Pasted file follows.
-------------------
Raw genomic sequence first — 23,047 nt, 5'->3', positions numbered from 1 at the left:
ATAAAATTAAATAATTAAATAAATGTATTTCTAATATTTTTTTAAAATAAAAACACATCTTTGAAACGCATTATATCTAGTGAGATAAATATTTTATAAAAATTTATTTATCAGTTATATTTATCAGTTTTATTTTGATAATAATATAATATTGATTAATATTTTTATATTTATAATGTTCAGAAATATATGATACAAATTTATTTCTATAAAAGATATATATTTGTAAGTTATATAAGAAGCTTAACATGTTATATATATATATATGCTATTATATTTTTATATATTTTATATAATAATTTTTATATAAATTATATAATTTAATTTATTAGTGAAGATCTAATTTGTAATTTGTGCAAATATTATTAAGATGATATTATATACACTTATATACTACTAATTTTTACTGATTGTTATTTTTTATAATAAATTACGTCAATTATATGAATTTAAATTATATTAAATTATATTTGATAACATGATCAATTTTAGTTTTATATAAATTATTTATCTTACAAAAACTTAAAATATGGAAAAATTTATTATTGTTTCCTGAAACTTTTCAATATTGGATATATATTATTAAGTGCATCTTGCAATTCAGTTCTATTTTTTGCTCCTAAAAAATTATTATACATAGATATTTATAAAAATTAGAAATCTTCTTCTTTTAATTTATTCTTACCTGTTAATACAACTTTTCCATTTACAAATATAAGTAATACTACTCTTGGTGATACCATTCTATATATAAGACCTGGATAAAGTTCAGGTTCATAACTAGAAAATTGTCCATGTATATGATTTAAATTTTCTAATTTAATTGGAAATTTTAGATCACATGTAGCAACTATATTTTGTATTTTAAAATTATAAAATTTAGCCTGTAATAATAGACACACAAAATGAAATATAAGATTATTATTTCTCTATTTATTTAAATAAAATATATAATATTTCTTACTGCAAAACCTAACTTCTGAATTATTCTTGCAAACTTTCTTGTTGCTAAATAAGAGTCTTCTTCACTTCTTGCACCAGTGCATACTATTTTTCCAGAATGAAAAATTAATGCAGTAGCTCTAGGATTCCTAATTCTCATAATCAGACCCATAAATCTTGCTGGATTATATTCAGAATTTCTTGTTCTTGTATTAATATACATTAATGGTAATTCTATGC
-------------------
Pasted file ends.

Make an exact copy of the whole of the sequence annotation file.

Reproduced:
Raw genomic sequence first — 23,047 nt, 5'->3', positions numbered from 1 at the left:
ATAAAATTAAATAATTAAATAAATGTATTTCTAATATTTTTTTAAAATAAAAACACATCTTTGAAACGCATTATATCTAGTGAGATAAATATTTTATAAAAATTTATTTATCAGTTATATTTATCAGTTTTATTTTGATAATAATATAATATTGATTAATATTTTTATATTTATAATGTTCAGAAATATATGATACAAATTTATTTCTATAAAAGATATATATTTGTAAGTTATATAAGAAGCTTAACATGTTATATATATATATATGCTATTATATTTTTATATATTTTATATAATAATTTTTATATAAATTATATAATTTAATTTATTAGTGAAGATCTAATTTGTAATTTGTGCAAATATTATTAAGATGATATTATATACACTTATATACTACTAATTTTTACTGATTGTTATTTTTTATAATAAATTACGTCAATTATATGAATTTAAATTATATTAAATTATATTTGATAACATGATCAATTTTAGTTTTATATAAATTATTTATCTTACAAAAACTTAAAATATGGAAAAATTTATTATTGTTTCCTGAAACTTTTCAATATTGGATATATATTATTAAGTGCATCTTGCAATTCAGTTCTATTTTTTGCTCCTAAAAAATTATTATACATAGATATTTATAAAAATTAGAAATCTTCTTCTTTTAATTTATTCTTACCTGTTAATACAACTTTTCCATTTACAAATATAAGTAATACTACTCTTGGTGATACCATTCTATATATAAGACCTGGATAAAGTTCAGGTTCATAACTAGAAAATTGTCCATGTATATGATTTAAATTTTCTAATTTAATTGGAAATTTTAGATCACATGTAGCAACTATATTTTGTATTTTAAAATTATAAAATTTAGCCTGTAATAATAGACACACAAAATGAAATATAAGATTATTATTTCTCTATTTATTTAAATAAAATATATAATATTTCTTACTGCAAAACCTAACTTCTGAATTATTCTTGCAAACTTTCTTGTTGCTAAATAAGAGTCTTCTTCACTTCTTGCACCAGTGCATACTATTTTTCCAGAATGAAAAATTAATGCAGTAGCTCTAGGATTCCTAATTCTCATAATCAGACCCATAAATCTTGCTGGATTATATTCAGAATTTCTTGTTCTTGTATTAATATACATTAATGGTAATTCTATGC